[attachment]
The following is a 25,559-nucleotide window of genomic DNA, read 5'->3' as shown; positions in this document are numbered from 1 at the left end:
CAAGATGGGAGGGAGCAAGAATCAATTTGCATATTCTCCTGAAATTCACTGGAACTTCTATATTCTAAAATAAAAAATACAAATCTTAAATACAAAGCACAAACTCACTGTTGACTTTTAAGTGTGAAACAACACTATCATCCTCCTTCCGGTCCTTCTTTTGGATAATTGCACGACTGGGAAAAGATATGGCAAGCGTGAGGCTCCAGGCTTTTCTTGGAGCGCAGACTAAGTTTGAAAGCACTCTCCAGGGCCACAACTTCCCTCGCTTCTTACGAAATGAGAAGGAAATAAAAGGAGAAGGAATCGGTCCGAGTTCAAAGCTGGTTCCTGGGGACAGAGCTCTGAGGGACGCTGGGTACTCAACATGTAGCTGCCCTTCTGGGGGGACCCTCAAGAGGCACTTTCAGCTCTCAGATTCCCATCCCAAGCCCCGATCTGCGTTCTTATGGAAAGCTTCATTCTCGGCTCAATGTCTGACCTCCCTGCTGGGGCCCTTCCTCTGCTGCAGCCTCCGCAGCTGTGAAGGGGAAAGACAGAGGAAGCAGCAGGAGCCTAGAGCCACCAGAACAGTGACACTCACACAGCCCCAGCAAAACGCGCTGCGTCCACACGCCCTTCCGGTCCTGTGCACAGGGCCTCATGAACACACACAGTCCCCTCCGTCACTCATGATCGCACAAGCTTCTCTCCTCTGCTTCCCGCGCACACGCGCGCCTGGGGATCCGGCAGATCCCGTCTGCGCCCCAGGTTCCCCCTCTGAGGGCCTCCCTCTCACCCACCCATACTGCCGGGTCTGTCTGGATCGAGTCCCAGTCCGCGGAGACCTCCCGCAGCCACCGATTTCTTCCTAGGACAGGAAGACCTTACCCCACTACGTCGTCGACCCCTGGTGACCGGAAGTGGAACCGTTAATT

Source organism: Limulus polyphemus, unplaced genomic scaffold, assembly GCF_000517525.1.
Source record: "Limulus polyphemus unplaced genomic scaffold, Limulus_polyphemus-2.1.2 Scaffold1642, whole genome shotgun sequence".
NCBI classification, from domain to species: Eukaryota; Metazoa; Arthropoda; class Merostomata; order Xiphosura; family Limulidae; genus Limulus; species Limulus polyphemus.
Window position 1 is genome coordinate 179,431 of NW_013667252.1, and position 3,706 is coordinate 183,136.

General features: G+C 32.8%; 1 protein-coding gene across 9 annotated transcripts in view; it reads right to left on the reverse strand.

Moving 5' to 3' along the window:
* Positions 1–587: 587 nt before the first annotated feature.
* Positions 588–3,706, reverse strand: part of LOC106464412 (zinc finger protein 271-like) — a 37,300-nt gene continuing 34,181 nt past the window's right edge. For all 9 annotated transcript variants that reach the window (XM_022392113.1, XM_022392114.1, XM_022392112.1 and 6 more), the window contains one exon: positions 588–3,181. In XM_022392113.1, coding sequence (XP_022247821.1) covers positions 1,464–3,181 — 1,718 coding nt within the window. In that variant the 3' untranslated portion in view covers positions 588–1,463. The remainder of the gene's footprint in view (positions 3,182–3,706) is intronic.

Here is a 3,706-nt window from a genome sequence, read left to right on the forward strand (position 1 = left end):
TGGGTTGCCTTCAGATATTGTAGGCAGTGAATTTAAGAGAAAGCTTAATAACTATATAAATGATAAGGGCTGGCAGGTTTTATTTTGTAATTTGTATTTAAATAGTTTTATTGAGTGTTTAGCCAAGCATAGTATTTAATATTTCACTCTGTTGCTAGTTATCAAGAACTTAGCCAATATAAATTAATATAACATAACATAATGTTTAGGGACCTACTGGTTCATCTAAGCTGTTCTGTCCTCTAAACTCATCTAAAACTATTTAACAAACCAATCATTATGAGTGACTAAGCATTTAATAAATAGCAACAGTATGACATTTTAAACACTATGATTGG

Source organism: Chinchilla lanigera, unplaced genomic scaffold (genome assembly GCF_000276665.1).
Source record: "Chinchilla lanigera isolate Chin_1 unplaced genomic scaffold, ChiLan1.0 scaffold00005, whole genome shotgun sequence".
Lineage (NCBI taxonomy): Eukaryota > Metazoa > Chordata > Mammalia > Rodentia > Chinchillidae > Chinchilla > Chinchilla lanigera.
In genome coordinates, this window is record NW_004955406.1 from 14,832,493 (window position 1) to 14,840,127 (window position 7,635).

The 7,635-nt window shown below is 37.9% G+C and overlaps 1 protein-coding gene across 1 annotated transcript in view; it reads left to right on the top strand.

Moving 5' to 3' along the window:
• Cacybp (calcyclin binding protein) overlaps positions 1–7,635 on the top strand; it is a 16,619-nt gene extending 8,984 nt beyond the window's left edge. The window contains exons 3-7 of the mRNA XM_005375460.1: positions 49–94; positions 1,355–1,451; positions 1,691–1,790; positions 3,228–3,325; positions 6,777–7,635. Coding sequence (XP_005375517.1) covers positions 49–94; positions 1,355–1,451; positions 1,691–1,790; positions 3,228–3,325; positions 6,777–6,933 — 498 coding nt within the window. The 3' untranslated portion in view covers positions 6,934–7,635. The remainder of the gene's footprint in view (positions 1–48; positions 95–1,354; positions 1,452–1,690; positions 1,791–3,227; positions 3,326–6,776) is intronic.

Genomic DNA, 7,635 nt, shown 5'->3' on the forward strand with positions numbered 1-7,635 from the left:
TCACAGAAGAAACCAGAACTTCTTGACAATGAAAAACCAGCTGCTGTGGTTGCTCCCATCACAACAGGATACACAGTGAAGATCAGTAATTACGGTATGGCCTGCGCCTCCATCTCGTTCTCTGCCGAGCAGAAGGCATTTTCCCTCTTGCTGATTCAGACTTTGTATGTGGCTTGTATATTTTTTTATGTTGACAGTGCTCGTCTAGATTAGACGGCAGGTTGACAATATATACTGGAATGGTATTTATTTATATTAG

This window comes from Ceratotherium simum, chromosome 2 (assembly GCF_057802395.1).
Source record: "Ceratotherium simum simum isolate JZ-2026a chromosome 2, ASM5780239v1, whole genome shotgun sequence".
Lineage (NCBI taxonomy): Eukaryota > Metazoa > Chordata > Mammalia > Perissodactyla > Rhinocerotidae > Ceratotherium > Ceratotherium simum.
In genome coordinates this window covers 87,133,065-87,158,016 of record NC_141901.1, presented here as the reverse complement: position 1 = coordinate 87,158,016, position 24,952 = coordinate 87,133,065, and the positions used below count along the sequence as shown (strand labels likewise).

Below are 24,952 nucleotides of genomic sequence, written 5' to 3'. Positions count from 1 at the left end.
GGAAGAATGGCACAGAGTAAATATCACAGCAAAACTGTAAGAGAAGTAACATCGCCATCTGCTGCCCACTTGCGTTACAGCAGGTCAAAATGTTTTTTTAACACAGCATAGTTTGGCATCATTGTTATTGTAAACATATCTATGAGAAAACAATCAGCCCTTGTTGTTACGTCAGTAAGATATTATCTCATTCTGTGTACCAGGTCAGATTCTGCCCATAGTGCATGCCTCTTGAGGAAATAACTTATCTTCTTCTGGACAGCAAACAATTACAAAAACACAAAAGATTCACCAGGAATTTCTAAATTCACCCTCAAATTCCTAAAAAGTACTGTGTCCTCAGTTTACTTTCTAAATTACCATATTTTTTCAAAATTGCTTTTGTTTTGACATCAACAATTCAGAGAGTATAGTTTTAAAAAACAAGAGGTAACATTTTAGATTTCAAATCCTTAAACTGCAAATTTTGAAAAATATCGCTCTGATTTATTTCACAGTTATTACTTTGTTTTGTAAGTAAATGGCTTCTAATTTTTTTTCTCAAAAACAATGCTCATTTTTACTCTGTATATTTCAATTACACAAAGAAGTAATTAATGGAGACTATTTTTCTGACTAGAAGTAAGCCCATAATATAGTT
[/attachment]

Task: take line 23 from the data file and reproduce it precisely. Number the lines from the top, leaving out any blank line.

Source record: "Ceratotherium simum simum isolate JZ-2026a chromosome 2, ASM5780239v1, whole genome shotgun sequence".